The original lawmakers behind the Dodd-Frank Act — along with Rep. Maxine Waters, one of the law’s biggest cheerleaders — vowed that the fight over the Consumer Financial Protection Bureau’s director isn’t over.
Former Sen. Christopher Dodd and former Rep. Barney Frank, the Democratic leaders who helped usher the financial reform package through Congress back in 2010, laid out a case for the media Thursday for their preferred candidate after a leadership tangle that left two acting directors of the agency — one designated by the president and the other named by outgoing director Richard Cordray last week.
“I think, despite the fact that we have gone to court, that the issue has not been determined on its merits,” Waters, a California Democrat, said on a conference call with the former lawmakers and other allies.
The fast-moving controversy at the bureau reached a temporary stopping point on Tuesday, when a federal judge sided with President Trump and threw out Leandra English’s challenge to Trump’s preferred nominee, Office of Management and Budget director Mick Mulvaney.
In short, the two sides are sparring over the line of succession at the CFPB, which has never before been tested since Dodd-Frank created the bureau: Cordray, who stepped down over the Thanksgiving holiday, was its first and only director. Before he left, he named English his deputy director, which is entitled to serve as acting director in the “absence or unavailability” of the leader.
But President Trump and his allies have argued that the phrase doesn’t apply to a resignation, and invoked another statute — the Federal Vacancies Reform Act of 1998 — to designate Mulvaney as Cordray’s acting successor until a new nominee can go through the Senate confirmation process.
Fight plows ahead
Much has been made of the meaning of the “absence or unavailability” phrase, but Dodd, Frank, and CFPB legal architect Michael Barr insisted the language was meant to apply to the change of power — thus making English the rightful heir to the throne.
“That was our intent, without any question,” Dodd said on the call, which was arranged by the Progressive Change Institute, a left-leaning grassroots political organization.
“It was clear to us, and it was clear to Chairman Dodd’s team, and it was clear to the Senate when they passed this, that this would apply to succession,” said Barr, who was the Treasury Department’s assistant secretary for financial institutions while the original law was crafted.
Further complicating the issue, the judge’s decision to throw out English’s request for a restraining order didn’t end the controversy: Both sides will draft briefs over the coming days regarding the actual law and not just a temporary stay, according to Brianne Gorod, chief counsel for the Constitutional Accountability Center.
“We’re at the very beginning of this litigation, and not the end,” Gorod said.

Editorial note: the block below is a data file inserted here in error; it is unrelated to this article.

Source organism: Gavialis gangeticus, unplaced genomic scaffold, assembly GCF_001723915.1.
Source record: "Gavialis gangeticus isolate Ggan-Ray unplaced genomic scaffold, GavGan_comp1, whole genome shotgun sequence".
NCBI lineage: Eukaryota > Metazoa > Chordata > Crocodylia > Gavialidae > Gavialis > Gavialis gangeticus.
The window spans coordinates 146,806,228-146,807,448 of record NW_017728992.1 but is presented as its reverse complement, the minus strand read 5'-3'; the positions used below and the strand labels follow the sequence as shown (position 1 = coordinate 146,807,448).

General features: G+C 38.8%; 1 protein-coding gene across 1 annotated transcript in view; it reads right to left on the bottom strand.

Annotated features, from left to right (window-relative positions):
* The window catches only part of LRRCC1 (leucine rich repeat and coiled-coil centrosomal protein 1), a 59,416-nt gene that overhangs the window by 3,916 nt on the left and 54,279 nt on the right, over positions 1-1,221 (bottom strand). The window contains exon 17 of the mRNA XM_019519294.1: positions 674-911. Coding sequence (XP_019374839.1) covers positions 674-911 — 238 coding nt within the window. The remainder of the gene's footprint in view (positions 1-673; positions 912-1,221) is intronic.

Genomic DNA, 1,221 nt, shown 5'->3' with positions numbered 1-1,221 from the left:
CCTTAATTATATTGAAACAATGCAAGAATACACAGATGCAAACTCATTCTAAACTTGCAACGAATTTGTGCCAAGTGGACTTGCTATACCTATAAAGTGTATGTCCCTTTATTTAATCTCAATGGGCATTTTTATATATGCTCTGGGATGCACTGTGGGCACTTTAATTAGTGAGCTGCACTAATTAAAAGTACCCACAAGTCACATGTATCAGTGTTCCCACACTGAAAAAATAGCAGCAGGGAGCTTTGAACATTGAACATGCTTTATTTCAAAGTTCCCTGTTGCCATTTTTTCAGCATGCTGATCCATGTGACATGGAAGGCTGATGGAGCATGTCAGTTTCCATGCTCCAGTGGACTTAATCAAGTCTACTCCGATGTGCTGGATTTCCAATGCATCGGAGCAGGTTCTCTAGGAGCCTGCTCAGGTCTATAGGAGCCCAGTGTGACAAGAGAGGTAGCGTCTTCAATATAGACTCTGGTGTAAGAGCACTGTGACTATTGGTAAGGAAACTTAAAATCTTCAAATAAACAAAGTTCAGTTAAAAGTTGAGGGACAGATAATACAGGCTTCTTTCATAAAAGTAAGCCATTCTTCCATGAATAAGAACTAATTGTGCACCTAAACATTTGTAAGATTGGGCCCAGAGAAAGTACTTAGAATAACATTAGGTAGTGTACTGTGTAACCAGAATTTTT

Meaning behind the words
The fight may have devolved into an arcane battle over language, but both sides view it as a struggle for the soul of the bureau — and the results could have a long-standing effect on both the direction of the department today and in the future.
“Mick Mulvaney is a very honest guy, and as long as he’s the director of the agency, he will do almost nothing,” Frank said, referencing the acting director’s long-standing objections to the CFPB and its mission.
Mulvaney has already frozen the bureau’s hiring and all new rulemaking for 30 days, and halted the CFPB’s ability to disburse civil penalty payments.
Frank characterized the president’s move as a way to for the GOP to kneecap the bureau without gutting it entirely through the legislative process, calling the CFPB’s mission popular among consumers.
“I don’t think they want to go up to their voters and say: I helped Wells Fargo over the average depositor,” he said.
But some experts have questioned just how much influence the director alone can have over the agency’s work — especially since it consists primarily of Obama-era appointees outside of Mulvaney — and others have wondered whether allowing outgoing CFPB directors to hand-pick their successors would strip the president of the power to appoint independent leaders. Put another way, the power struggle could conceivably backfire on the Democrats if they find themselves back in control of the White House with a Republican-appointed CFPB director.
Both Frank and Waters rejected the latter notion on the Thursday call, with Frank noting that the bill was crafted during the first term of a Democratic president they hoped to see serve for another.
“It is important to give that agency some independence from any political operation,” Frank said, also pointing out that his colleagues certainly didn’t imagine a Donald Trump presidency back in 2010.
Waters agreed, saying the intent of their succession plan was to ensure that a competent, independent deputy would take over outside of the political process.
“The main concern about creating this very important bureau — to give consumers some protection and someone looking out for them — is independence,” she said.
Written by Alex Spanko